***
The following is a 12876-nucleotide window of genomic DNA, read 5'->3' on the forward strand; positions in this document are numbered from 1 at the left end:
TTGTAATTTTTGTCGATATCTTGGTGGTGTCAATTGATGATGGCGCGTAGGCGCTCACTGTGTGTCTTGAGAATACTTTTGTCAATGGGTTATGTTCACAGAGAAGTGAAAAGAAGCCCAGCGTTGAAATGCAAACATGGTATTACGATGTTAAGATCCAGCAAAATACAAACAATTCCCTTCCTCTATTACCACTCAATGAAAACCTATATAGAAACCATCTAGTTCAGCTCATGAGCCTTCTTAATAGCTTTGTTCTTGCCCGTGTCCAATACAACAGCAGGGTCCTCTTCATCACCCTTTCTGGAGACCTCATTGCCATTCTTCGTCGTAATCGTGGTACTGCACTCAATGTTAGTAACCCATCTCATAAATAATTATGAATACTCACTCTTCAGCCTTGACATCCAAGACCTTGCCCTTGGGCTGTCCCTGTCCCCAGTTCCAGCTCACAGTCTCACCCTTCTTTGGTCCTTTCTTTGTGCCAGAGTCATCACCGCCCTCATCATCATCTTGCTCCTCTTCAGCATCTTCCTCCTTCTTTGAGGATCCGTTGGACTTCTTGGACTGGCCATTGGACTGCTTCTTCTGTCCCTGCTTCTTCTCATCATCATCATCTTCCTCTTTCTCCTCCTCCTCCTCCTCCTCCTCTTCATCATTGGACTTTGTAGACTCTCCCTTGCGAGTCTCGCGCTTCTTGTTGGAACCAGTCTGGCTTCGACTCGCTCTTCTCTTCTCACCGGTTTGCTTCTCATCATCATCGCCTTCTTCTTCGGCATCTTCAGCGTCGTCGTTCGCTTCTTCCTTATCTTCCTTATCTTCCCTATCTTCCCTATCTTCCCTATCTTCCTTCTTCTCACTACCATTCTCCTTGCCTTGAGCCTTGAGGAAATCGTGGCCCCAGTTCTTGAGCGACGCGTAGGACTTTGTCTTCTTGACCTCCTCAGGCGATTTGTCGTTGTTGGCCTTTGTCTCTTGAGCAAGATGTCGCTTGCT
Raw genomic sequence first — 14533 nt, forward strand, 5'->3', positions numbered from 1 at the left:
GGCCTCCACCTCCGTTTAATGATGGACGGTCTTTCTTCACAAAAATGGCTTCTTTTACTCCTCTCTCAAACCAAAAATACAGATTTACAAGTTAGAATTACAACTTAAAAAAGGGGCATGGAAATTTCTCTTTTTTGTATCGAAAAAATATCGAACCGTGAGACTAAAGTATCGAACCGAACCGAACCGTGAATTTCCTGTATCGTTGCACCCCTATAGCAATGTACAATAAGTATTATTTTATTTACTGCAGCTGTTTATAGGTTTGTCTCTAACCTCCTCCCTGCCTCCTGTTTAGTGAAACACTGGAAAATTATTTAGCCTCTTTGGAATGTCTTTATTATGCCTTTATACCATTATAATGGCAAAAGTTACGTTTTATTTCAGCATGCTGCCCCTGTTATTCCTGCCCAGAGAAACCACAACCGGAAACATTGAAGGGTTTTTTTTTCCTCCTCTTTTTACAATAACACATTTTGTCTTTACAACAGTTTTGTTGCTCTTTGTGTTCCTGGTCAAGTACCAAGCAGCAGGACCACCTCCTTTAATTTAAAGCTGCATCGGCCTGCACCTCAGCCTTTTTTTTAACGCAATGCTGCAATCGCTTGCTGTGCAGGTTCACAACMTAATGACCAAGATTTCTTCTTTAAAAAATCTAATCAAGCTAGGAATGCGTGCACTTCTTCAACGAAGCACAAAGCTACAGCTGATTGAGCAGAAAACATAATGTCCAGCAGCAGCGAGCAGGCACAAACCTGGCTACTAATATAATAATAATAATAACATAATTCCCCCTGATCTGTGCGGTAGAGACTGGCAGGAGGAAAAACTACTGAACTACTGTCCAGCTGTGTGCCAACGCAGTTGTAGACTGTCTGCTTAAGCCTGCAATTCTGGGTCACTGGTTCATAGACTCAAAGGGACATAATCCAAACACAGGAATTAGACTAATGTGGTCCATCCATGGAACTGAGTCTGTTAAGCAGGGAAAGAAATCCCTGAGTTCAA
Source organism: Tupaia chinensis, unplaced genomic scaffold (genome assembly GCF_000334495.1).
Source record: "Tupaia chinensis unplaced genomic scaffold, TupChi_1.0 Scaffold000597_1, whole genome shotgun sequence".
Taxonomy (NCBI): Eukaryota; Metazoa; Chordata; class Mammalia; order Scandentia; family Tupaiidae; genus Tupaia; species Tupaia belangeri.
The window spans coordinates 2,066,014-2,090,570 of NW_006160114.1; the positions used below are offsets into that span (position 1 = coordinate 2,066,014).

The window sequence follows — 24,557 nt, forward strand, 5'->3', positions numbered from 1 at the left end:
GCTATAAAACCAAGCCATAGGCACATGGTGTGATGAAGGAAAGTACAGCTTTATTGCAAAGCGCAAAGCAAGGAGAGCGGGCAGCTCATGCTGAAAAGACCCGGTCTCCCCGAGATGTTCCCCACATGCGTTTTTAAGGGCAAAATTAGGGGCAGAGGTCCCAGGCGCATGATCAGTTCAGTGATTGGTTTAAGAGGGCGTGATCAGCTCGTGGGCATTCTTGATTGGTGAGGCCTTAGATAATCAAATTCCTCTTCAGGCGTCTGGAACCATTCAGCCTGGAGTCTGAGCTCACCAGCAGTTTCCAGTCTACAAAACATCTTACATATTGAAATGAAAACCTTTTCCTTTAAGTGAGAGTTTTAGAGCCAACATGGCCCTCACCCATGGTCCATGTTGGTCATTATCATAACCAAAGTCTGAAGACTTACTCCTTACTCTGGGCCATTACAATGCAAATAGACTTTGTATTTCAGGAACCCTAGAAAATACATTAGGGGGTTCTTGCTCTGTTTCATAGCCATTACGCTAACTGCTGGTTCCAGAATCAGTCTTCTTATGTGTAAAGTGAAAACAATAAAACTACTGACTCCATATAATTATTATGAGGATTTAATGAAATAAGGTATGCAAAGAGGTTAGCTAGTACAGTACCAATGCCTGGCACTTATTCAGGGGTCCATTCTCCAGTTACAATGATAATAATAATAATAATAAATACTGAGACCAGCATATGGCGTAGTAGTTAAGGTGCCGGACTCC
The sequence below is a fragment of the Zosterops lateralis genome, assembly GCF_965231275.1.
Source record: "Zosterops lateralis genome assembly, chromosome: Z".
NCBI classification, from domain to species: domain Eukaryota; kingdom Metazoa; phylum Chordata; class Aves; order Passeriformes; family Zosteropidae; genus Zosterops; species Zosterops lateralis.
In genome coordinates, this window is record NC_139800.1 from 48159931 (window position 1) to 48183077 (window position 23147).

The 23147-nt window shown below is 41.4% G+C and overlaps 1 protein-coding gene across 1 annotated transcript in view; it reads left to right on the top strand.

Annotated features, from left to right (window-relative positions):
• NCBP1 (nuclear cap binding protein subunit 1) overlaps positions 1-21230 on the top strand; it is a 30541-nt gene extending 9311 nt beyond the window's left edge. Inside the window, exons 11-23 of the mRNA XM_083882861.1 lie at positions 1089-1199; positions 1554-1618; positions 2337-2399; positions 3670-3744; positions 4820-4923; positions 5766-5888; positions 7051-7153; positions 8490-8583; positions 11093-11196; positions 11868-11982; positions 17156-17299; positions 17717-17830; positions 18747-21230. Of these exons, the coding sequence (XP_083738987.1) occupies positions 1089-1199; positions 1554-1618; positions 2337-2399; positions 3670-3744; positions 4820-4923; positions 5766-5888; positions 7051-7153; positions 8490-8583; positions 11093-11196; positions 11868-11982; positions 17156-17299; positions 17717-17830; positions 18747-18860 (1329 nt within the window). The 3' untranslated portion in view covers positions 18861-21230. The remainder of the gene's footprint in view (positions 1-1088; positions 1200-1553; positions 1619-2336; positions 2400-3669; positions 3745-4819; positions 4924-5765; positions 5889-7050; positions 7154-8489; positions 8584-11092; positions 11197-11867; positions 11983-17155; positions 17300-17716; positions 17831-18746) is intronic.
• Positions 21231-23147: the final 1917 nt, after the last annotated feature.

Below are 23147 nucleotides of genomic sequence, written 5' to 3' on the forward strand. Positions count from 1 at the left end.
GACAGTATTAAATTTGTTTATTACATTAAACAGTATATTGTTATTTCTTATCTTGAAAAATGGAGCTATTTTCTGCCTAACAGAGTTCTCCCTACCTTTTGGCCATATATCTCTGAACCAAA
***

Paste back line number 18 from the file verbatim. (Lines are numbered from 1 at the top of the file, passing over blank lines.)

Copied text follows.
• Positions 21231-23147: the final 1917 nt, after the last annotated feature.